Workflow Automation for Ecommerce Businesses
In a growing e-commerce sector, businesses have plenty of development opportunities. By taking a closer look at its processes, an e-commerce firm can get a more significant slice of the market. Workflow automation is a smart way for a firm to boost its bottom line.
Online retailers have an abundance of choices when it comes to tech to aid automation. This recent retail tech stack report provides an in-depth breakdown. The following are seven business areas to which workflow automation ideas apply:
1. Customer experience and support
(i) Track and reward your most engaged customers.
For all types of businesses, customer retention is critical. One of the best ways to boost retention is by rewarding customers for their loyalty.
(ii) Sync your customers to an email list.
Email marketing is vital to ecommerce businesses. Strategic, targeted email campaigns are an excellent way to generate more sales. Most firms use a dedicated platform for their email marketing. If you do, it’s simple to automate workflows to make the process frictionless.
(iii) Gather feedback after a purchase.
If you’re going to improve CX, you must first understand your customers’ perception of your products. The best way to assess this is by simply asking them. Seeking customer feedback is how successful brands identify their weaknesses. Only then can they act to improve them.
(iv) Reach out to negative reviews.
Customers who leave feedback unprompted are more likely to offer negative reviews. It’s human nature to register dissatisfaction more readily than contentment. When your firm does get a negative review, it’s vital that you respond. Doing so shows the complainant and other customers that you care about solving problems.
(v) Tag and segment customers based on buying behavior.
Analyzing and tracking customer behavior will help you tailor CX. A vital element of monitoring customer behavior is segmenting your list. What that means is dividing your patrons by their characteristics. You might segment them by age, gender, or order value, for example.
(i) Schedule social media posts automatically.
Social media is a potent marketing channel for ecommerce businesses. The number of global users of social networks is vast and climbing. 54% of social media users research products via their preferred platform. Effective social media marketing is an ongoing process. You need to continually create and share content that engages your audience.
(ii) Nurture leads with continual marketing.
The customer journey comprises many touchpoints. Not all customers will visit your site, find a product, and buy it right away. Some may come back several times. In between, they may spend time researching and considering the purchase. If you have their contact details and permission to reach out, you can help sway their decision. That’s the principal idea behind lead nurturing.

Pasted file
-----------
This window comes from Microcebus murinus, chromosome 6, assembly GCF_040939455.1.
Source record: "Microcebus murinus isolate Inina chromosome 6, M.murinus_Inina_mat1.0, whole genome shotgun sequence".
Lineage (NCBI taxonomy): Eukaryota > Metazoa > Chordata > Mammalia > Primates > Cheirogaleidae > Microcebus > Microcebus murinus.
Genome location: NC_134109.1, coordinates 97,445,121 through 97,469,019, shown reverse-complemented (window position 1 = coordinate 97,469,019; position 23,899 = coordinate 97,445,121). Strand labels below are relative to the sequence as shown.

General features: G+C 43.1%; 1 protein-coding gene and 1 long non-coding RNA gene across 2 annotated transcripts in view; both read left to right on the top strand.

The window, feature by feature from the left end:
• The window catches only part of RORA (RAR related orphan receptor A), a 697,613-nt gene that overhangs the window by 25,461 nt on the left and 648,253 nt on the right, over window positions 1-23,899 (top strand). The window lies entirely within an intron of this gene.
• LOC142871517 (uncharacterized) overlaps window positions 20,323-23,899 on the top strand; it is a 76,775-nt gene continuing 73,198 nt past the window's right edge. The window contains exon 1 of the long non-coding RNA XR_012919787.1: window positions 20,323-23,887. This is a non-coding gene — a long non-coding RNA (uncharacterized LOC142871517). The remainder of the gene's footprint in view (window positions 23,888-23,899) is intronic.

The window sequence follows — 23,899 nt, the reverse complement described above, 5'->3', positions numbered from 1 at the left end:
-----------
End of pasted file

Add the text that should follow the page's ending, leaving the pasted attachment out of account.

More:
3. Purchase order approvals
(i) Get purchase orders raised according to incoming sales.
When a purchase reduces your stock to a predetermined level, the order can be generated automatically. You can even create rules about first choice suppliers for different items.
4. Vendor and supplier onboarding
(i) An automated supplier portal can take that burden away from your workers.
You can share and receive all details pertinent to a vendor relationship via a web-based interface. It’s quicker, more accurate, and lets your team stay productive in other areas.
5. Order management
(i) Shipping labels.
The dispatch and delivery of orders is a crucial element of every ecommerce business. Failed deliveries can be a huge expense in the long run. Often, problems with distribution are down to small mistakes along the way. A worker might mistype an address on a shipping label, or an order could be incorrectly recorded in your system as complete.
(ii) Send reminders for customers to reorder.
Your contact with customers shouldn’t end after a single purchase. Post-sale support and continued marketing are vital. If you sell particular products, too, there’s another essential process to consider.
(iii) Send abandoned cart emails.
Most people who add products to ecommerce carts don’t go on to buy them. According to the Baymard Institute, close to 70% of shopping carts get abandoned. That’s a lot of customers you’re missing out on. Abandoned cart emails are a proven way to win some of them back.
(i) Proper tracking and management of stock using automated inventory management tools.
Understock, and you won’t be able to fulfill critical orders. Overstock, and you’re wasting valuable warehouse space. By automating inventory management, you can make warehousing and fulfillment a breeze.
(i) Automate deal follow-ups.
You can set up automated workflows that reflect those different courses of action. For instance, if a sales call goes poorly, the immediate chance of a deal may get lost. An agent can mark the prospect or deal as lost in their automation tool. A follow-up email or other communication can then get scheduled at a suitable point in the future. When that time arrives, the follow-up gets sent automatically.
(ii) Automatically track your calls with prospects.
When a member of your sales team does make multiple calls to a prospect, those calls must get tracked. Reps have to stay on top of where they are with each contact. Workflow automation plays a part here, too.
When these jobs get automated, your workers can spend their valuable time elsewhere. They can complete the tasks that demand human intelligence and attention.
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